5 Types of Automated Newsletters You Can Send

5 types of newsletters you can create with email automation

When it comes to email, automation is the process of setting up the tedious, time-consuming tasks to run automatically. That way, you’re free to focus on the more important things, like content and analysis.

But just because automation handles the monotony of email doesn’t mean your automated newsletters have to be monotonous. In fact, you can automate your newsletters in a number of ways, creating an assortment of different newsletters. Here are 5 types of newsletters you can add to your email program with automation.

1) Daily newsletters.

The daily newsletter is the foundation of an email newsletter program. Not only does it present your audience with a convenient way to view your content, it gives you the opportunity to engage your audience on a daily basis. People might not visit your website directly each day, but with a daily newsletter, you have a strong chance of getting them to return.

As important as they are, curating a daily newsletter doesn’t have to eat up precious chunks of your time each day. With the use of RSS feeds (or choosing an ESP that integrates with your CMS), you can automatically populate your newsletters with content from your CMS.

When you automate your daily newsletter, you can reap the maximum benefits of audience engagement with the minimum manual labor. You also free up precious time to work on crafting newsletter-exclusive content, such as a personal introduction or even entire articles unique to your email.

2) Newsletters built around individual content verticals.

If you cover content in multiple verticals, you might have a different newsletter for each of those verticals. And if you don’t, you should probably get on that: each newsletter your audience signs up for is an additional chance for you to engage them in the inbox.

Once you have RSS automation or CMS integration in place, you can refine your automation process further with the use of categories or tags in your CMS. You can then create a newsletter for every content category or vertical on your site if needed. That way, you increase the likelihood that a newsletter is relevant to your site visitors, which can in turn increase the likelihood that they subscribe.

3) A weekly round-up newsletter.

While some people might have an appetite for daily doses of your content, some may prefer a weekly cadence. This makes your newsletters more palatable for parts of your audience, but with just one chance per week to engage your audience, you have to make it count.

For publishers who put out a lot of content each week, sending a weekly newsletter might mean leaving out some articles in favor of the content more likely to invite user engagement. You can use additional tagging in your CMS to prioritize content that belongs in the newsletter over articles that might not be as engaging for your newsletter audience.

With a weekly and daily newsletter in place, you can use newsletter cross-promotion to get your email subscribers into the one that fits their appetite for email. If a daily subscriber decides to unsubscribe from your newsletter, you can direct them towards the weekly newsletter, allowing them to opt down rather than opt out entirely.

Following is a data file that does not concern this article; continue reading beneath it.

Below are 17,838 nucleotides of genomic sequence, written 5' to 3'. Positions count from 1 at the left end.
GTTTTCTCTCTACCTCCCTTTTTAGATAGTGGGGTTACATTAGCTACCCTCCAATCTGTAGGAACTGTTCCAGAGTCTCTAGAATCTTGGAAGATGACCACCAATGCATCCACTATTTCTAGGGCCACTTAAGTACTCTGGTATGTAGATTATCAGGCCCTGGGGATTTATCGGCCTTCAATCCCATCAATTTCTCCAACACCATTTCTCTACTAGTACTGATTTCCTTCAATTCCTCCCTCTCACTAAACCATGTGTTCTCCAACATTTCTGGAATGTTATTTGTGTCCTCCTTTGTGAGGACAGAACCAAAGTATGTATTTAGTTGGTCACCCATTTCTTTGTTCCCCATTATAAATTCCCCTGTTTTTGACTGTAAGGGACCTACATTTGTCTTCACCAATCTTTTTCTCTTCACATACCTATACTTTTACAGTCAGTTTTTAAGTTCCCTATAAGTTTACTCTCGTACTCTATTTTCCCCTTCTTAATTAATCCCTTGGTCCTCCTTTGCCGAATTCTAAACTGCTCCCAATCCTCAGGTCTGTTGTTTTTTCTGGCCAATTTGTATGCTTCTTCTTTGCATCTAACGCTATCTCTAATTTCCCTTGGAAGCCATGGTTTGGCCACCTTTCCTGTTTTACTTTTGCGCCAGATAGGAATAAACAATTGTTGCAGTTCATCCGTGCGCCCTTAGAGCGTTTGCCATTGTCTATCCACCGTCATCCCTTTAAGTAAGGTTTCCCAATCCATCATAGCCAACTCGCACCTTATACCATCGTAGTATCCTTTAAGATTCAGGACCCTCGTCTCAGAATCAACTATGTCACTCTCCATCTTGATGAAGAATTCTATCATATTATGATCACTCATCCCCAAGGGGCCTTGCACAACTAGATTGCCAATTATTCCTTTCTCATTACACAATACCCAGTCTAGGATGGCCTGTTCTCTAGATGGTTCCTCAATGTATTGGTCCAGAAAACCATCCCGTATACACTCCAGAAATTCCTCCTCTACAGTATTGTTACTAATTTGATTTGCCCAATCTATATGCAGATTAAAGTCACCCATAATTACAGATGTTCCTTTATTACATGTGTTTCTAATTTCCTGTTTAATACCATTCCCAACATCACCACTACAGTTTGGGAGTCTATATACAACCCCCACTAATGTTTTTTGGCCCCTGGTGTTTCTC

4) A newsletter that shows off your top content.

In fact, you might even want to go one step further and create a newsletter explicitly designed to deliver your top content to your audience. By sending only your top content, you can deliver a newsletter product that maximizes opportunities for user engagement without overwhelming them with a long newsletter.

You can use tagging in your CMS to prioritize the articles you’ve found to be the most engaging, or you can use tools like Parse.ly or Chartbeat to identify and send your top content automatically. PostUp integrates with both of these tools, ensuring your newsletter content is always engaging, even if you don’t have time to manually curate content.

5) Personalized email newsletters.

Because email gets delivered directly to the individual, it’s a great channel for individual communication. Personalized email newsletters increase the likelihood of engaging your audience because their content is particularly relevant to the individual audience member.

Now, it’s extremely unlikely that you have the time or resources required to personalize every newsletter by hand—and if you do, please share your secret!—so personalization requires automation.

PostUp’s integration with Parse.ly allows publishers to achieve 1:1 personalization in their email newsletters by sending recipients content based on their reading history. With newsletter personalization, you can prioritize articles most likely to invite engagement while suppressing the articles they’ve already read, like Apartment Therapy does. After all, sending repeat content can be monotonous, and if there’s anything automation is good for, it’s getting rid of monotony.

To learn more about newsletter automation, check out PostUp’s brand-new Automation Solution Guide for Publishers. It takes just minutes to read, but can save you hours each week.

Editor, PostUp PlayBook